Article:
Understanding, respect and a home.
While it may seem that progress is being made in gay, lesbian, bisexual and transgender (GLBT) civil rights here in Massachusetts, we cannot ignore that GLBT youth face myriad forms of homophobia. The statistics are alarming — the 2003 Massachusetts Department of Education Youth Risk Behavior Survey concludes that 19% of GLB youth have been threatened or injured with a weapon at school compared to 6% of other students. 16% skipped school because they felt unsafe compared to 4% of other students. 40% attempted suicide.
Significant numbers of GLBT youth face rejection and abuse from parents and relatives. According to the Poverty and Race Research Action Council, more than one quarter are forced to leave home due to conflict over sexual orientation. Many are placed in programs or foster homes unable to cope with the unique challenges faced by these young people.
The lack of safe and supportive services is a critical issue that needs to be addressed by state governments and social service agencies. The Home for Little Wanderers, one of the nation’s oldest and largest child service agencies, has demonstrated a steadfast commitment to providing services to GLBT clients.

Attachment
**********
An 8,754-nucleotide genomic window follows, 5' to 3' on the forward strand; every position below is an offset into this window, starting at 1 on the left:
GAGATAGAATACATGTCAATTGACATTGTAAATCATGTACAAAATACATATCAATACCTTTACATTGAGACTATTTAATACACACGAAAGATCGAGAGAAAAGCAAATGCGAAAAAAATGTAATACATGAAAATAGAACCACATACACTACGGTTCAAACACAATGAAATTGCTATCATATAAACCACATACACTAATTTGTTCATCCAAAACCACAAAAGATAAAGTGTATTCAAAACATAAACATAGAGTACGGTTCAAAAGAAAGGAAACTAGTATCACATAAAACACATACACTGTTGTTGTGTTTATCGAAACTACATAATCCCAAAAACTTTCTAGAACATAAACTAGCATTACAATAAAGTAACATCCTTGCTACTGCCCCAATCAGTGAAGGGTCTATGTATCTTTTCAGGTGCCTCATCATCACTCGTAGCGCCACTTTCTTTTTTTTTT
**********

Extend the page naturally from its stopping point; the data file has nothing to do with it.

Three years ago, The Home opened Waltham House, a group home for GLBT adolescents. Residents are provided with support in secondary school education, vocational training, life skills, as well as clinical services and health education.
More recently, The Home has taken the lead and received national attention for training social service providers about identity development, risk factors and effective strategies for working with GLBT young people. The Home’s trainers have educated nearly 2,000 social workers, lawyers, case managers, administrators, policy makers, and family stabilization units.
At Waltham House we say we will be successful when we put ourselves out of business. Accomplishing this means developing more GLBT programming, assisting human service agencies by providing staff training, and educating people about the harmful effects of homophobia and the havoc it can wreak on the lives of young people.
We encourage academic institutions that offer psychology, sociology, education, and criminal justice degrees to provide GLBT identity and development insights. Graduates will be better prepared to provide safe and supportive services to all their clients, including gay, lesbian, bisexual and transgender youth — a deserving population that has been inadequately served.
Click here to learn more about Waltham House.